Members of the media were in awe of Liverpool’s match-winning set-piece prowess…
Jurgen Klopp realised it gave footballing teams a real advantage and introduced changes at Melwood.
He brought in set piece experts including a throw in coach, and used stats and meticulous planning to improve output. And it’s worked – those goals have won tight games and have underpinned Liverpool’s title challenges over the two seasons.
Gorst reflected on how Alexander-Arnold was brilliant on his return to the team and lauded the quality of his crossing ability which twice supplied Van Dijk:
The 21-year-old has few equals in his position from an attacking sense, and he wasted little time proving that once more as he sent in a number of teasing and tantalising crosses for Liverpool to attack.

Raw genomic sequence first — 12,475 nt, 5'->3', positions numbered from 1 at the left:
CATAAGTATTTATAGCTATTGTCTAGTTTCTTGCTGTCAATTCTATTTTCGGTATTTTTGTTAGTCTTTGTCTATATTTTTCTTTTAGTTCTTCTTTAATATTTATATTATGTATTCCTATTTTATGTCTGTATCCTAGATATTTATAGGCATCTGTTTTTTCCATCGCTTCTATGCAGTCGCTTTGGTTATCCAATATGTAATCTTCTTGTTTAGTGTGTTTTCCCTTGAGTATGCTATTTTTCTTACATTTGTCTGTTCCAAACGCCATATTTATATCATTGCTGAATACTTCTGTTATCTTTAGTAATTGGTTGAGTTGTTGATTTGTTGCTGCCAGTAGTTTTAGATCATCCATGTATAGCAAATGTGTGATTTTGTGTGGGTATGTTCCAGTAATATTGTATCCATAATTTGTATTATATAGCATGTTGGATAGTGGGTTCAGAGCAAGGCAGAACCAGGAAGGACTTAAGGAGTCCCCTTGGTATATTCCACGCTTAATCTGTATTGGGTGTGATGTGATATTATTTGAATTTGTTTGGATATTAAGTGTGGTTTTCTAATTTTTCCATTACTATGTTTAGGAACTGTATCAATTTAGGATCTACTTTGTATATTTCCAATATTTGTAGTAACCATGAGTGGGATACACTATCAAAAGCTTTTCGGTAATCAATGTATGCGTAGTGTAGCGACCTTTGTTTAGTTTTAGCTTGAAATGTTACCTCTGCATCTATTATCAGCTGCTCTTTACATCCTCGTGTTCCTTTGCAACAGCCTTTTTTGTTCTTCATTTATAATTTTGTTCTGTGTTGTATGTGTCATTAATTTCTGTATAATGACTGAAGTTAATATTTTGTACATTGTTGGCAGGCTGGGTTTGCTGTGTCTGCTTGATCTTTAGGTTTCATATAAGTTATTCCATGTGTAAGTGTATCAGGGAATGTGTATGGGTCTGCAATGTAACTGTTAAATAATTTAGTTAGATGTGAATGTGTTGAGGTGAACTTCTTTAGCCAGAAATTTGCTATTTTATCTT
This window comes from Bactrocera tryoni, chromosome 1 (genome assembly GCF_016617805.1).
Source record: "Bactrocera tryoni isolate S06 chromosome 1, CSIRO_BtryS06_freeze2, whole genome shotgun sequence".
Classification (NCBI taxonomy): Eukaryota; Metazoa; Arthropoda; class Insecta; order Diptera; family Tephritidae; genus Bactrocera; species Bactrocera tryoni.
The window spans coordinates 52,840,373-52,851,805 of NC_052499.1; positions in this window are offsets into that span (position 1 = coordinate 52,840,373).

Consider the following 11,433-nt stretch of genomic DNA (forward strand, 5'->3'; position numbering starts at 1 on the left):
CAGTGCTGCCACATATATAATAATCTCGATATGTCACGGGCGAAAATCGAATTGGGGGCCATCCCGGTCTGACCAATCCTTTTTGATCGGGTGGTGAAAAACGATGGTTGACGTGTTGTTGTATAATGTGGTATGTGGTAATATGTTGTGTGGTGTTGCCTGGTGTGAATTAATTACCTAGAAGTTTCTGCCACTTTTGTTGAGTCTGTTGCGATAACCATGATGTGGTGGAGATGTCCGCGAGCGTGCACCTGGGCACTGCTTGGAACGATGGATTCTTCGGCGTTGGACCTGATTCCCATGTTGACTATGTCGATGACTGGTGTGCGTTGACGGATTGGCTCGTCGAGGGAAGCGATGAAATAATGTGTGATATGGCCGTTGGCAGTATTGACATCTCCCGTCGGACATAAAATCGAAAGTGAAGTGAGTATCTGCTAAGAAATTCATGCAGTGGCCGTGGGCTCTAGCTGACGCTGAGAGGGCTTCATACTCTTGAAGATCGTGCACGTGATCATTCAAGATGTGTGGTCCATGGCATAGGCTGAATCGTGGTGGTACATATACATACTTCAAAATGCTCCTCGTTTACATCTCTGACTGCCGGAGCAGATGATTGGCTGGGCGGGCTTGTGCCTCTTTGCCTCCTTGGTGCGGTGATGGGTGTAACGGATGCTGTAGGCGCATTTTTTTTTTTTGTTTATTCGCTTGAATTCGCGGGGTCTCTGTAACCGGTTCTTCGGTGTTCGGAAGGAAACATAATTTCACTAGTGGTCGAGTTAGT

What a gem of a player the Reds have on their hands in this young man from West Derby.
Maddock also noted how Van Dijk’s prowess at set-pieces gives Liverpool an additional attacking weapon, and feels the No4 is capable of scoring more goals from such situations:
Van Dijk is something of a set piece expert himself. Since the start of last season, no Premier League defender has scored more goals, and again it’s no co-incidence.
But improvement has come, and now he has 10 Liverpool goals. Klopp will demand more though, because they are crucial against sides who park the bus like Brighton did here – and did well.
The watching journalists eulogised over Van Dijk’s match-winning performance…
Mark Doyle, writing Goal.com, thought the Dutchman was back to his “brilliant best” and praised him for producing a complete performance when it was needed most:
This was vintage Van Dijk: commanding at the back, supremely comfortable on the ball when stepping into midfield and deadly in the opposition box. It was a timely return to his brilliant best, too.
This was a massive performance from Van Dijk when the Reds needed it most. It might not win him the Ballon d’Or but no matter, the Premier League is the trophy that he craves above all others.
The Mirror’s Andy Dunn assessed Van Dijk was “head and shoulders” – literally – above anyone else on the pitch and raved about the influence he has had since arriving at Anfield: